Inside Rensselaer
ESS Staff Member Takes “Pinstripe Blue” to Radio
* Willie Moak and Joey Reynolds
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Willie Moak and Joey Reynolds

William Moak started singing “Pinstripe Blue” long before the Yankees succumbed to Cleveland in the first round of the 2007 postseason.

By day, Moak is a senior environmental specialist in Environmental and Site Services. Nights and weekends, he’s Willie The Moak, a singer-songwriter who has recorded three CDs and performed in cafes and coffee houses throughout the Northeast. He is known for his folk-pop style and songs that capture a slice of life.

Moak wrote “Pinstripe Blue,” his tribute to the Bronx Bombers, back in 1979, while returning home from a trip to Yankee Stadium. The song tells of Moak’s love for the Yankees, “all my life.”

Recently, a co-worker at Rensselaer heard Moak perform the song and suggested it would be a perfect fit for late-night radio’s The Joey Reynolds Show. The co-worker was right.

Moak sent a demo to the show and on Oct. 6, just hours after the Yankees lost to the Indians, 2-1 in Cleveland, he found himself on the air, performing “Pinstripe Blue” for the hundreds of thousands nationwide who tune in to listen to the “Mr. Nice Guy of Night Radio.”

“It was humbling to be on such a highly regarded show, with a host who has so many accomplishments,” Moak said. “He brings out the best in people.”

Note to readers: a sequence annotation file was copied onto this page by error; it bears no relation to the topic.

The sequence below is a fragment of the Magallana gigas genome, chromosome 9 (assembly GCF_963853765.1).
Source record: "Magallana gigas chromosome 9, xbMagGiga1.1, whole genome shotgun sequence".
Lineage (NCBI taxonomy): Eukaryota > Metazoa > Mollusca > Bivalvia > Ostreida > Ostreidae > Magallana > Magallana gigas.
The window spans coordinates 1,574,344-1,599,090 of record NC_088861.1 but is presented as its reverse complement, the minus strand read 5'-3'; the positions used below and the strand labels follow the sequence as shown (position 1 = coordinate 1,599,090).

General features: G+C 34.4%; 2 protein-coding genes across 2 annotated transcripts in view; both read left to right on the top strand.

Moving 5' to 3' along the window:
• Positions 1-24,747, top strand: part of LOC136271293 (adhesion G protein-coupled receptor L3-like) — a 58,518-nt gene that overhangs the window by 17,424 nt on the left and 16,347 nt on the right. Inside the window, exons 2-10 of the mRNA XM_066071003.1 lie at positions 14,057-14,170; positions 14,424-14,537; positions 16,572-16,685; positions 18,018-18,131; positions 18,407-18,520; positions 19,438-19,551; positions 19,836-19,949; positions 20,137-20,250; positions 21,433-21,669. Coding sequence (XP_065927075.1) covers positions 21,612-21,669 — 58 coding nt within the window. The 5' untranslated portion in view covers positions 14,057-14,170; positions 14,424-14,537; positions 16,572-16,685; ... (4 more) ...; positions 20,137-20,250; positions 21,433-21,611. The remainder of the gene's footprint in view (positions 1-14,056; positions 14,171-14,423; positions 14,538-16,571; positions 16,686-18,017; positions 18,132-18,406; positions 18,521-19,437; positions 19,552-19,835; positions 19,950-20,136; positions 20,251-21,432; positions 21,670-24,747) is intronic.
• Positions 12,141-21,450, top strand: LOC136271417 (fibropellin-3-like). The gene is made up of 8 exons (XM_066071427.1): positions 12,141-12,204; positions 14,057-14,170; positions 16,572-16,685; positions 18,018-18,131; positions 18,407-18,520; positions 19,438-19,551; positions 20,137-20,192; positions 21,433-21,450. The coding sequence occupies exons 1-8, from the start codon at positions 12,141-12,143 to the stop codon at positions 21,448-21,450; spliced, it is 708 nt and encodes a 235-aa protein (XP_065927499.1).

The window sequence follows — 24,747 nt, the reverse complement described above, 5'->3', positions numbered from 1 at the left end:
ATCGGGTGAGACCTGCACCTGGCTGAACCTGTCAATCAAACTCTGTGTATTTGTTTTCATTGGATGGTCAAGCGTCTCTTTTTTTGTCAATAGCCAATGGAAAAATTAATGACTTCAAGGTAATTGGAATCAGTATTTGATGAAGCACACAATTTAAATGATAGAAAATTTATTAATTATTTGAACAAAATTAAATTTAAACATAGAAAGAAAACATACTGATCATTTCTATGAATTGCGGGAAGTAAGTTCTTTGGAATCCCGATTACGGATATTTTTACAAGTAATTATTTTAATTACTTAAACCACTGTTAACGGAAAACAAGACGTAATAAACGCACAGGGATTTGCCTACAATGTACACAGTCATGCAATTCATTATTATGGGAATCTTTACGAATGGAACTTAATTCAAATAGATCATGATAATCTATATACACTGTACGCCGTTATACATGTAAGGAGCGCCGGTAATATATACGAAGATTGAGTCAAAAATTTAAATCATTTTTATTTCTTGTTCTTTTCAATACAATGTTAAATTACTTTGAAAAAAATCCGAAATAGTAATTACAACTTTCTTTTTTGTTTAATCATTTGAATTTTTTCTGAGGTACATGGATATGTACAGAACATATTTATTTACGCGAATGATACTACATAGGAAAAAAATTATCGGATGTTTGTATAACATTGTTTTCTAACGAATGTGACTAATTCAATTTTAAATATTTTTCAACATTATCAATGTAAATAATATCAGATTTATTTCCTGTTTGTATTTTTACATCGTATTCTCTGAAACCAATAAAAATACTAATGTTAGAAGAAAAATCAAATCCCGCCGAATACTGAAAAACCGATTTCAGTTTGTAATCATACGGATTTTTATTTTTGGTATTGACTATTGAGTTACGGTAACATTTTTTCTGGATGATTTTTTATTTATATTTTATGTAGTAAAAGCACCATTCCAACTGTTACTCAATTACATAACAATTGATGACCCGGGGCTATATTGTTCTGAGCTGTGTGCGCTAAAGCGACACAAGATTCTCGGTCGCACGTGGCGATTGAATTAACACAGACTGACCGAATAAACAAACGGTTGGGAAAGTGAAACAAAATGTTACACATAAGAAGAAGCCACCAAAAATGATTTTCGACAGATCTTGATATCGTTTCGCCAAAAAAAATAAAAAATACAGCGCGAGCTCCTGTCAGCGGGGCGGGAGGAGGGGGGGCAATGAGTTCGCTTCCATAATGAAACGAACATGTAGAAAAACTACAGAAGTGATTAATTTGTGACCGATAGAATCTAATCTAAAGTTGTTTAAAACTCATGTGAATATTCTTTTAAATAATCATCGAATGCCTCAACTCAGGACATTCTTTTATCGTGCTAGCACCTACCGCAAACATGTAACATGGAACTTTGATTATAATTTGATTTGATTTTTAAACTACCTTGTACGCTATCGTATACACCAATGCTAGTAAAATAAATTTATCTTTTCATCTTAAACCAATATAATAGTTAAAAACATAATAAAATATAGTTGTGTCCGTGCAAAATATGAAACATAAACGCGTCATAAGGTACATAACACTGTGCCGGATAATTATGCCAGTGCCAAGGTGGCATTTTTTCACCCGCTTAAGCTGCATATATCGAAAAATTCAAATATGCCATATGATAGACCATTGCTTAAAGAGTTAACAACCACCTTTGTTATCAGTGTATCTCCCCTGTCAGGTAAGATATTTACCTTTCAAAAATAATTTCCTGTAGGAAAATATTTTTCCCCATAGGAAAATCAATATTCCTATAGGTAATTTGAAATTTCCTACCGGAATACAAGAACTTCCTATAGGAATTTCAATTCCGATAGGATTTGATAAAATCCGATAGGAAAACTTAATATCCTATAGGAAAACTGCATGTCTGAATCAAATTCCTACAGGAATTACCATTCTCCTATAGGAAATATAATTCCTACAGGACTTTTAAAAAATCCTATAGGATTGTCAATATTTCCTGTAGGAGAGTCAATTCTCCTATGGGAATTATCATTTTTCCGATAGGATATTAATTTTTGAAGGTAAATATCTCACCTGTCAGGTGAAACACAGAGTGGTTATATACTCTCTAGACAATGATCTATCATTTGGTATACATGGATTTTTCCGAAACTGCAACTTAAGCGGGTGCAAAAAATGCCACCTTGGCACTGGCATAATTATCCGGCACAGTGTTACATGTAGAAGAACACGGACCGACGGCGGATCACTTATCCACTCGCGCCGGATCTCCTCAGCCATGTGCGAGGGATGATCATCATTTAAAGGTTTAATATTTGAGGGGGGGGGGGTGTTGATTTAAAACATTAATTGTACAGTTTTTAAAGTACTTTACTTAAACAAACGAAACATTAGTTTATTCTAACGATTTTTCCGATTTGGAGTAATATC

A former Top 40 radio personality, Reynolds was inducted into the Rock and Roll Hall of Fame for his achievements in radio, television, and music. His show is broadcast live coast-to-coast via the WOR Radio Network.

Moak spent almost 45 minutes on the show, answering Reynolds’ questions, discussing Moak’s experience as a Yankees fan and, of course, performing “Pinstripe Blue.” At the end of the segment, Reynolds declared Moak “a folk hero of this generation.”

For Moak, it was the opportunity of a lifetime and a reminder of what Rensselaer can make possible, even indirectly.

“If you work or go to school here, there are so many things you can take advantage of to pursue your own interests,” Moak said, “whether it’s the library, the computers or, as in my case, a colleague’s suggestion.”
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Inside Rensselaer
Volume 1, Number 6, October 25, 2007
©2007 Rensselaer Polytechnic Institute
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